In a transplant hospital, the clock is always running. Here, every facet of the human experience – joy, anguish, pain, and a profound appreciation for the beauty of life and the inevitability of death – are concentrated in one building and let loose to roam the halls.
With astonishing access to the most intimate moments of life and death, Vital Bonds brings viewers face-to-face with stories and characters rarely – in some cases never – before filmed. The film follows several threads, most prominently the tragic fate of Matthew, a 28-year old victim of a senseless tragedy, fighting for life surrounded by his shocked parents and family. A floor away, a newborn baby is also fading, while her young parents pray for a miracle. Fathers and grandfathers sit in agonizing limbo, hoping they will have a future with their children if the right organs turn up in time.
And high above, chartered jets crisscross the skies, bearing precious organs and teams of surgeons from one side of the continent to the other. The fascinating and hyper-expensive system for cheating death that is organ transplant medicine.
But these considerations are far from the minds of Matthew’s family. They must confront the worst possible outcome to their trial, and find, if they can, some goodness in it. Vital Bonds follows Matthew’s family through the most testing week of their lives, and beyond to face a strange new reality. They know nothing of the families on the other side of the hospital wall, but the viewer moves from their grief to witness the unspeakable relief and joy that a tragedy like Matthew’s can unlock.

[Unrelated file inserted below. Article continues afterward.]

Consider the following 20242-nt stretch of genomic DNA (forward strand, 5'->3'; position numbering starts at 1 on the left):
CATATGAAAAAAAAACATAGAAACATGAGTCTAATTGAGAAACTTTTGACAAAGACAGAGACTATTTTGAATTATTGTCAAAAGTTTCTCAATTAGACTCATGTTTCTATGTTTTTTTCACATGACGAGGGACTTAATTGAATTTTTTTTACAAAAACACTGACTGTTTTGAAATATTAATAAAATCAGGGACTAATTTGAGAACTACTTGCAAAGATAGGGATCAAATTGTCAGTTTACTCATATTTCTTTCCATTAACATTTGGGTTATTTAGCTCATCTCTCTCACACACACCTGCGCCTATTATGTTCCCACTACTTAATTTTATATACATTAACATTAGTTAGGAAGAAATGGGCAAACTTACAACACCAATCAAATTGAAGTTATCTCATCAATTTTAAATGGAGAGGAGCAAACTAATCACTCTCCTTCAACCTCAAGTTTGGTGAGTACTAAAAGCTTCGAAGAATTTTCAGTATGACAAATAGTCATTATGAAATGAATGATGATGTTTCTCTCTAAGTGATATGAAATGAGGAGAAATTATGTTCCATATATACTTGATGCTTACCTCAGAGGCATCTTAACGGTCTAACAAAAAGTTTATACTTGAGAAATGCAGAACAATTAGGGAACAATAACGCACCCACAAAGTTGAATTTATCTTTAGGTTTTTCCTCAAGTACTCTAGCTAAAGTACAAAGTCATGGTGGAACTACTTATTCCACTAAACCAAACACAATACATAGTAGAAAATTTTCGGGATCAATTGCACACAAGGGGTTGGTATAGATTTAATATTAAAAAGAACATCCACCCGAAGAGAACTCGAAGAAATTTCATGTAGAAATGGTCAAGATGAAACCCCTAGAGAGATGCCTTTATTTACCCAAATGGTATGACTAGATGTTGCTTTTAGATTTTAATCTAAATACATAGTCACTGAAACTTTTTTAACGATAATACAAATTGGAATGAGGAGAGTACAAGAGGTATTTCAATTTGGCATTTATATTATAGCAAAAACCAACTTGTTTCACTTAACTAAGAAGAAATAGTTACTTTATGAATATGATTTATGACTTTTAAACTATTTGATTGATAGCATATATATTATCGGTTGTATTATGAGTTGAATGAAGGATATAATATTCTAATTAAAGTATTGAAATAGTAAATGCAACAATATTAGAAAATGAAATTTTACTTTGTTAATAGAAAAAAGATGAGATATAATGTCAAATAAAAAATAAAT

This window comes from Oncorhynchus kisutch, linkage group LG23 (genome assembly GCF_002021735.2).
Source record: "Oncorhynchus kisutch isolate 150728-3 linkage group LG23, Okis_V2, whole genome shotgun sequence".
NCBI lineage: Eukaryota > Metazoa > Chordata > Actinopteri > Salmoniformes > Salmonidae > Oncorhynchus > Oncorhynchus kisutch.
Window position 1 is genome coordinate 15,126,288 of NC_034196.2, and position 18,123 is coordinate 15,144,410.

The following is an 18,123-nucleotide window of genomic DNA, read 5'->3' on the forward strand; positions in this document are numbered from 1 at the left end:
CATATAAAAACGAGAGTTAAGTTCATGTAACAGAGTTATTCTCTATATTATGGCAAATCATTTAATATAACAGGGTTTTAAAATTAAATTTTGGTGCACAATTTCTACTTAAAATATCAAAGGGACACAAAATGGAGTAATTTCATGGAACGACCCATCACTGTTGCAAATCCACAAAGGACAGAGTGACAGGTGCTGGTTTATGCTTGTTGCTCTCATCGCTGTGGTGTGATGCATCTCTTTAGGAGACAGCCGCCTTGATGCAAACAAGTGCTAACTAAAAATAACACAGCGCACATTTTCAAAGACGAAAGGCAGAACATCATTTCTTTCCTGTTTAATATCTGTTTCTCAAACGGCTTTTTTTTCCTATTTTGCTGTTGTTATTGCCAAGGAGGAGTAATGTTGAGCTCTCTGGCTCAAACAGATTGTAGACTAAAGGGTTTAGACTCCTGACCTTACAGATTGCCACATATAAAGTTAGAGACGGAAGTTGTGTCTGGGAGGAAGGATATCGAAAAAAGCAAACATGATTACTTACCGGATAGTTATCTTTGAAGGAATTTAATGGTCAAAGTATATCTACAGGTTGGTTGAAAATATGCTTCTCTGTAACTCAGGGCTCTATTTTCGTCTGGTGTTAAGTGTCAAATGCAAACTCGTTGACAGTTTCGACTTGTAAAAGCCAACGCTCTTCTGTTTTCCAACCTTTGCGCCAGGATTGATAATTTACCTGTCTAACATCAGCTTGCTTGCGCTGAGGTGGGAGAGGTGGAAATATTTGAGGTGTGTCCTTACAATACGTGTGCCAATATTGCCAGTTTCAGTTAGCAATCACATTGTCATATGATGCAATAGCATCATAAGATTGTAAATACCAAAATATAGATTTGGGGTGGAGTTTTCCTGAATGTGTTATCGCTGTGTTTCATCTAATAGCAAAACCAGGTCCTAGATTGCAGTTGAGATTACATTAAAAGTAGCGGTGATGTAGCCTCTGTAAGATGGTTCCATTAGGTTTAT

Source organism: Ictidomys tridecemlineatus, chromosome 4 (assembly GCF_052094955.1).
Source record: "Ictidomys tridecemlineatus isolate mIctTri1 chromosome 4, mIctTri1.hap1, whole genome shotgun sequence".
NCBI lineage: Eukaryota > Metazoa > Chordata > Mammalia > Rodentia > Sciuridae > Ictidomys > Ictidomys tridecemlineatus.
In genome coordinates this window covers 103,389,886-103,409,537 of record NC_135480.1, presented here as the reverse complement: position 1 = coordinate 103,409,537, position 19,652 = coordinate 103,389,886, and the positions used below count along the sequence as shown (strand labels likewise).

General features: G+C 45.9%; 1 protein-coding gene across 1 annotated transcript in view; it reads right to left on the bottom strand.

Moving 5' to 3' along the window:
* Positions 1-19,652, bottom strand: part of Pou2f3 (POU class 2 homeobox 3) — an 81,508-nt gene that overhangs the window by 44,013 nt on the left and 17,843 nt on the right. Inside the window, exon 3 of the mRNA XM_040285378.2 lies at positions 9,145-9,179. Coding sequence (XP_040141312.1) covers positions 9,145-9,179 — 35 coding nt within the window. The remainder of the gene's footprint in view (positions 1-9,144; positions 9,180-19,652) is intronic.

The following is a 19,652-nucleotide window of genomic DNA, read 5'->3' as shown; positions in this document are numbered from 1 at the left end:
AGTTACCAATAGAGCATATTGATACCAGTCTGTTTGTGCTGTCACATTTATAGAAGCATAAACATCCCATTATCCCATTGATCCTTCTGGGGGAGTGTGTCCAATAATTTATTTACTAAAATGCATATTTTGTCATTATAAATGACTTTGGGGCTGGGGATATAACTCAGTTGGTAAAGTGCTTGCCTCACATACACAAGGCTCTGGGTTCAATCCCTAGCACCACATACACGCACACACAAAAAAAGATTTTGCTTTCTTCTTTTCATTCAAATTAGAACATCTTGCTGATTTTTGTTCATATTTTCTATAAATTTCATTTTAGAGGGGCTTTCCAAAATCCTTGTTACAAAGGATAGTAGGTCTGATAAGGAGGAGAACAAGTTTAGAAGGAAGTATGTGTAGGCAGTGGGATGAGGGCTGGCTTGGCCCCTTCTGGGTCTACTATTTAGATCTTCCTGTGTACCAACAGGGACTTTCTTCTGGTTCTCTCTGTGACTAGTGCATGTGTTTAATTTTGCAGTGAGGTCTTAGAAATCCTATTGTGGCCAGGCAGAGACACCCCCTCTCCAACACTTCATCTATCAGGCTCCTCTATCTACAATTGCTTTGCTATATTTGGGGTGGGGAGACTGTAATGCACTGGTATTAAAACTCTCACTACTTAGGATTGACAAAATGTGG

With stunning access, filmmaker Niobe Thompson was able to capture the human side of transplant medicine in unprecedented detail and with unvarnished honesty. We follow organs as they are rushed by air and ground ambulance to the hospital, while the ticking clock threatens to slam the door on their efforts. Through long nights in the surgical theatre, in small meeting rooms inside the ICU, and at the bedside, we witness the painful decisions that lead to life, and death.
A remarkable artistic achievement, managing the dangerous power of un-restricted access to humans at their most vulnerable with genuine sympathy and commitment.
A feature-length version called Memento Mori was also produced, distributed by the National Film Board
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Vital Bonds was produced for CBC’s “The Nature of Things” and PBS NOVA’s “Transplanting Hope”.